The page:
An active life makes a better brain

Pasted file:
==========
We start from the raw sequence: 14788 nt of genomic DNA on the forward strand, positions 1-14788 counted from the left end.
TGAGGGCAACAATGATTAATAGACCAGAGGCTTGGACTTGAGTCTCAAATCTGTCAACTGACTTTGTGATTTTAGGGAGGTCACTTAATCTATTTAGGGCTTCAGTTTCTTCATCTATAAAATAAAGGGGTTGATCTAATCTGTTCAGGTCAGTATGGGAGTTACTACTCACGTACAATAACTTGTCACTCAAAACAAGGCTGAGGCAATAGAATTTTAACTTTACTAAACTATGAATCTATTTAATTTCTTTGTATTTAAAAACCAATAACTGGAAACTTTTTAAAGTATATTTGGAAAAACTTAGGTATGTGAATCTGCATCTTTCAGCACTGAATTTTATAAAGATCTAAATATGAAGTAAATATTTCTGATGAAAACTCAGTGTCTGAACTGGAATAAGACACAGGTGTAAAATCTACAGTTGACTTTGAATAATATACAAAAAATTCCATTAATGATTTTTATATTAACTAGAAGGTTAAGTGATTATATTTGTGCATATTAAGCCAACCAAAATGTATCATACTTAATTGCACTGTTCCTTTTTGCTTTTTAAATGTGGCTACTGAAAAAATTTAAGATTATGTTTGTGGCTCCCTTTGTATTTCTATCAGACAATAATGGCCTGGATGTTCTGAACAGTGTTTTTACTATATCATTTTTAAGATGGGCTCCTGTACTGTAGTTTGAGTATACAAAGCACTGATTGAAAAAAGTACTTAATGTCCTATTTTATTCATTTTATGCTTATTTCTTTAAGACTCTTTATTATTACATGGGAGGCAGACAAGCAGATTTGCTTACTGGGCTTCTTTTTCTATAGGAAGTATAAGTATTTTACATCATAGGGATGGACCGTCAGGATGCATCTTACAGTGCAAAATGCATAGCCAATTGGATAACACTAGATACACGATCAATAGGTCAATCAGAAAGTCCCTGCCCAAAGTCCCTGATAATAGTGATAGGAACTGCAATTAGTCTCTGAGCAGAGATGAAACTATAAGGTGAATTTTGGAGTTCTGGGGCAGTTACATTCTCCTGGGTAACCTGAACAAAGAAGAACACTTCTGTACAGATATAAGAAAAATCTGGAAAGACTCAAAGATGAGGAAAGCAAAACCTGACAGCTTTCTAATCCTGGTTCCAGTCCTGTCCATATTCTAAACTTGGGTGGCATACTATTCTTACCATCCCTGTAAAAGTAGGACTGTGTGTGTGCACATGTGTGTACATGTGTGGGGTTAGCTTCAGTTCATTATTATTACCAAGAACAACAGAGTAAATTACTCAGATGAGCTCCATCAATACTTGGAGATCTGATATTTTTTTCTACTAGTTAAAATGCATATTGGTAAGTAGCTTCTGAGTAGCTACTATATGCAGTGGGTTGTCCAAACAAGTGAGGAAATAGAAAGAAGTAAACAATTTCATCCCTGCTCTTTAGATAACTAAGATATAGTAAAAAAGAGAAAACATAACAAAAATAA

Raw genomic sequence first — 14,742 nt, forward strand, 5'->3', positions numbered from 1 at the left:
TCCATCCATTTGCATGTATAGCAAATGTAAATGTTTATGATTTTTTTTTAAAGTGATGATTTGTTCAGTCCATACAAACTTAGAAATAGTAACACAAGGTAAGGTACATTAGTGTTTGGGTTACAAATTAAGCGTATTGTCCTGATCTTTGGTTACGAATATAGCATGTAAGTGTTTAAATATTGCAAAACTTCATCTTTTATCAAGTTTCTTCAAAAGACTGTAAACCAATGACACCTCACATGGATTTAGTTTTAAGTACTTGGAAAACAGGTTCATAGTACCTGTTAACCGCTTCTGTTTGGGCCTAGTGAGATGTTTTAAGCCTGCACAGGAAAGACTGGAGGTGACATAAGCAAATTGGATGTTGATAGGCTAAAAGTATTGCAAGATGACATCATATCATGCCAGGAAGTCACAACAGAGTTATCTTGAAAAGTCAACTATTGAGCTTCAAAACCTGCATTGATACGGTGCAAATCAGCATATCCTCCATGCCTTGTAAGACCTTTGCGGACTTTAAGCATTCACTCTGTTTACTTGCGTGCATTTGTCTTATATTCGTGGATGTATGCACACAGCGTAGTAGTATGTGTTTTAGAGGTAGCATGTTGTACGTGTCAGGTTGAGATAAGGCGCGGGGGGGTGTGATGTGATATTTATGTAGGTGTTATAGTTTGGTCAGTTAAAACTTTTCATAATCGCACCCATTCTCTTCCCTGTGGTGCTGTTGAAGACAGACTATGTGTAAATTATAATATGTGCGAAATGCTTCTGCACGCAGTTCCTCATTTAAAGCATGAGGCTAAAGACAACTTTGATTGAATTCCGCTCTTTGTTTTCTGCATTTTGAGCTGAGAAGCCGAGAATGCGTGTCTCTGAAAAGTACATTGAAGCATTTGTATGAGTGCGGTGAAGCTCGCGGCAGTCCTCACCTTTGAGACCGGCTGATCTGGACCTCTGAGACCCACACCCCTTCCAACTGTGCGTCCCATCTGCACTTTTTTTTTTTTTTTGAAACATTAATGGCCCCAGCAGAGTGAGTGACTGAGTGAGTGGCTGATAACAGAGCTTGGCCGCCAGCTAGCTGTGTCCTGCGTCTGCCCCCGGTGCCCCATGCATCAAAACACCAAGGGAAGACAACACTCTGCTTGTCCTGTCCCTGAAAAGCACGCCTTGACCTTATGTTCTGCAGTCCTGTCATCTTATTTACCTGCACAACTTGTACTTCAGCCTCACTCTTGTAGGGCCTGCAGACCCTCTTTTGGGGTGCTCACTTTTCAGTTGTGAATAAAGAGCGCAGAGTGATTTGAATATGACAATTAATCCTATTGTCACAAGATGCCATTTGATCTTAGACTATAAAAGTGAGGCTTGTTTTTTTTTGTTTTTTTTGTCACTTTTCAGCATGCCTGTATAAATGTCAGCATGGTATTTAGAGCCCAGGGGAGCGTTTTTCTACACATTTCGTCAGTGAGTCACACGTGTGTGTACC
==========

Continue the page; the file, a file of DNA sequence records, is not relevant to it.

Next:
By ROSIE MESTEL in LOS ANGELES The more you use your brain, the longer the branches in your nerve cells grow, say researchers from the University of California. Neglect your brain, and the fine fibres that help your nerve cells to receive messages may shrink. These fibres – called dendrites – are rootlike projections that grow out from nerve cells. Messages from other nerve cells usually touch down on the dendrites; and the more dendrite, the more information a nerve cell can receive and the better it can do its job. Bob Jacobs, a neurobiologist at the University of California, Los Angeles, worked with Arnold Scheibel and Matthew Schall to study the lengths of dendrites in 20 human brains. From each brain, he took samples of Wernicke’s area, which plays an important part in understanding language. Jacobs found that the lengths of the dendrites varied by as much as 40 per cent between the different brains. To some extent, the length decreased with age, and women – who tend to have better verbal skills than men – had longer dendrites on average. But the third finding was most intriguing: those who had pursued intellectually vigorous lifestyles – going to college, holding intellectually demanding jobs – had longer dendrites than those who had not. There are two possible explanations for the difference, says Jacobs. Intellectually challenging lifestyles could cause dendrites to grow longer. Or, having long dendrites could lead people to live intellectually challenging lives. Jacobs favours the first idea: studies of animals in ‘enriched’ environments – rats raised in cages filled with toys, for instance – show similar changes in brain structure. Whatever its cause, dendrite enrichment in bookish types would probably not apply across the whole brain, Jacobs says. ‘If we looked at the motor cortex, for example, we might have found that people who’d had manual labour jobs that involved using their hands with dexterity would have been above average,
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